home sales record small decline from July to August
Real estate slowdown continues
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The average price of a Canadian home sold in August was $637,673, a number that has fallen by more than 20 per cent since February.
Statistics released today by the Canadian Real Estate Association (CREA) show national home sales slowed slightly in August 2022.
Home sales are down by 24 per cent from this time last year. And the average selling price has lost almost $200,000 since hitting an all-time high of $816,720 in February.
- National home sales edged down 1% on a month-over-month basis in August.
- Actual (not seasonally adjusted) monthly activity came in 24.7% below August 2021.
- The number of newly listed properties dropped 5.4% month-over-month.
- The MLS Home Price Index (HPI) edged down 1.6% month-over-month but was still up 7.1% year-over-year.
- The actual (not seasonally adjusted) national average sale price posted a 3.9% year-over-year decline in August.
Home sales recorded over Canadian MLS Systems edged down a slight 1% between July and August 2022. While this was the sixth consecutive month-over-month decline in housing activity, it was the smallest of the six as the national sales slowdown triggered by rising interest rates continues to moderate.
It was close to an even split between the number of markets where sales were up and those where sales were down. Gains were led by the Greater Toronto Area (GTA) and a large regional mix of other Ontario markets. These were offset by declines in Greater Vancouver, Calgary, Edmonton, Winnipeg, and Halifax-Dartmouth.
The actual (not seasonally adjusted) number of transactions in August 2022 came in 24.7% below the same month last year. While still a large decline, it was smaller than the 29.4% year-over-year drop recorded in July.
“August saw national sales hold steady month-to-month for the first time since February which, along with a stabilization of demand/supply conditions in many markets, could be an early sign that this year’s sharp adjustment in housing markets across Canada may have mostly run its course,” said Jill Oudil, Chair of CREA. “That said, some buyers may choose to remain on the sidelines until they see clearer signs of borrowing costs and prices also stabilizing. As the market continues to evolve, your best bet is to contact your local REALTOR® for information and guidance about how to navigate this rapidly changing environment,” continued Oudil.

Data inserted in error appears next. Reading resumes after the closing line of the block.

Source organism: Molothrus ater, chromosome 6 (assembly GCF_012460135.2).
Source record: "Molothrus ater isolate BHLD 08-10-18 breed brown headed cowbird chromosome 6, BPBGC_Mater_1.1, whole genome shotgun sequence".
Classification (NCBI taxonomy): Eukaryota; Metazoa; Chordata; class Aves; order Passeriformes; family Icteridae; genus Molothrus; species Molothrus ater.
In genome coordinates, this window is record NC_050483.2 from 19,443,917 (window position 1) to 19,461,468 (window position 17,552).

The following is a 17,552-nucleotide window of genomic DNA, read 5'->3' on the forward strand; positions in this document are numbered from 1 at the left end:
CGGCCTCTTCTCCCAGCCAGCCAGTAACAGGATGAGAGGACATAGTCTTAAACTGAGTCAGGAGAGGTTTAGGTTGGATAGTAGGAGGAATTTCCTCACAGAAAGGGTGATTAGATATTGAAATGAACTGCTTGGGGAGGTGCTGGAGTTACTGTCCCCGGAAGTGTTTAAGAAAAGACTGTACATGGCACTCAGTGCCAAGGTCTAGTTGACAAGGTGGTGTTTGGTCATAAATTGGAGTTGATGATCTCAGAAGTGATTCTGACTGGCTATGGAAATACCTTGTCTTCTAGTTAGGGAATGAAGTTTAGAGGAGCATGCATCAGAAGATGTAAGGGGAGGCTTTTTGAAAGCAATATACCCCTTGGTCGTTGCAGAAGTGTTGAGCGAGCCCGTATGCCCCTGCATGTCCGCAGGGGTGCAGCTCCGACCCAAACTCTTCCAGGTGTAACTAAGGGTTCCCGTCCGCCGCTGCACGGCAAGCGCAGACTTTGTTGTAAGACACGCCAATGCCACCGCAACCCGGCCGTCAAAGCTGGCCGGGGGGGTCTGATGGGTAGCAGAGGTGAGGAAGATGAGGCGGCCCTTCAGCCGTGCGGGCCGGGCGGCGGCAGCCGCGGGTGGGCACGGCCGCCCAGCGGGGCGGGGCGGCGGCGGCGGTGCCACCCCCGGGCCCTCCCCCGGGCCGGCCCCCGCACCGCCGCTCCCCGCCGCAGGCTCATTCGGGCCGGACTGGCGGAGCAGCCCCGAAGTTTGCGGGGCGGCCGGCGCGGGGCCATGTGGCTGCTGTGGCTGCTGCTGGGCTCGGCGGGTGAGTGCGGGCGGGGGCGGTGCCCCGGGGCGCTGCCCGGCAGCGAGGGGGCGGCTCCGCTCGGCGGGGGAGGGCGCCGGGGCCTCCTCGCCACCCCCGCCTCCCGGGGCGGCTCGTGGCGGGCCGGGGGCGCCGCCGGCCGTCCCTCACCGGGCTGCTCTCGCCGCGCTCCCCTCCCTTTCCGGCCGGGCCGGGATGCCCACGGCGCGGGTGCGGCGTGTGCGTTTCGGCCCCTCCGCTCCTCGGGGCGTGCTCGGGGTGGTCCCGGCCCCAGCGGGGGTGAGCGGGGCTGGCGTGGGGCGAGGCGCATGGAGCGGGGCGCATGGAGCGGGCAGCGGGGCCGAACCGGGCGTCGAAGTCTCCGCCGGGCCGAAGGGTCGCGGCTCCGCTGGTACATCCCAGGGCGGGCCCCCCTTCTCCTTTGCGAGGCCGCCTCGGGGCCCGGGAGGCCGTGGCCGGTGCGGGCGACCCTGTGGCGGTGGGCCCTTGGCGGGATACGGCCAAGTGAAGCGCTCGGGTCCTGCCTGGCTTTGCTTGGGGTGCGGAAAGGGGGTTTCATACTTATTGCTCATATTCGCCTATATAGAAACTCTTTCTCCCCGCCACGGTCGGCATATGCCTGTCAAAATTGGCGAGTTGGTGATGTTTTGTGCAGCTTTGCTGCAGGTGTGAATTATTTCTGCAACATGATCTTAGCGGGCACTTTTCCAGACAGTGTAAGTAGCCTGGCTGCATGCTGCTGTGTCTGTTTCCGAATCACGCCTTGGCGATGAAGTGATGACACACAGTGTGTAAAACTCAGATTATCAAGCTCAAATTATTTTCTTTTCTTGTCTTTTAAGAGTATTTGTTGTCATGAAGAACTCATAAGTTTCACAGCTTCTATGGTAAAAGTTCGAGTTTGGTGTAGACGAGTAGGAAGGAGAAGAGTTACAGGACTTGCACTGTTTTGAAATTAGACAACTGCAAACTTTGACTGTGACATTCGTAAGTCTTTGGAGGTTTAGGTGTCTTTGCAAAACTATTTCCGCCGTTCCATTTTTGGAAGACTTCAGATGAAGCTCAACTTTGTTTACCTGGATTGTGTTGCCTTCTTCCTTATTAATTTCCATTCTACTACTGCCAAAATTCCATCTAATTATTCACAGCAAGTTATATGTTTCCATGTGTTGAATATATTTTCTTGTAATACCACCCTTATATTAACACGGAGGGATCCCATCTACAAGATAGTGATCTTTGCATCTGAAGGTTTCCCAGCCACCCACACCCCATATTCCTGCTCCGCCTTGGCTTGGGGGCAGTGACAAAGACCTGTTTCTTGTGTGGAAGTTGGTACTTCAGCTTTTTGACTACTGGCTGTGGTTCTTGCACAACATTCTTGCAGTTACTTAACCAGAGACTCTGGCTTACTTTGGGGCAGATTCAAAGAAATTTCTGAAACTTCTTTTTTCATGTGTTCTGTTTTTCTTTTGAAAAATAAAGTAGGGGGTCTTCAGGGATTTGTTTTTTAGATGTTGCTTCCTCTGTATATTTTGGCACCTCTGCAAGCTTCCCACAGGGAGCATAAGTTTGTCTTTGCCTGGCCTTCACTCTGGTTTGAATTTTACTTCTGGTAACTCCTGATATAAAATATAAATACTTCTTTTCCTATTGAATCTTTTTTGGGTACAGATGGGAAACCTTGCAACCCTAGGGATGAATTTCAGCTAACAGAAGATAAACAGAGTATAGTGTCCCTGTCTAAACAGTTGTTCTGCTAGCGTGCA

“The stress test was unpopular with some when it was introduced. But as we have all now watched the Bank of Canada raise its key interest rate by 300 basis points in the space of five months, it’s clear many Canadians were protected by it,” said Shaun Cathcart, CREA’s Senior Economist. “But should there not be a flipside to the coin? The overnight rate is now officially above the Bank of Canada’s “neutral” range and not expected to go too much higher. This is not about “looser” or “tighter”, it is about what is appropriate given where rates are and where they are likely to go moving forward. OSFI is likely thinking hard about what makes sense given the new realities, and how to balance the community of interests they are tasked with securing.”
The number of newly listed homes fell to 5.4% on a month-over-month basis in August. This built on the 5.9% decline noted in July, as some sellers appear content to stay on the sidelines until more buyers are ready to get back into the market. The decline in new supply was broad-based, with listings decreasing in about 80% of local markets, including every large market except for Montreal, where new supply was mostly flat from July to August.
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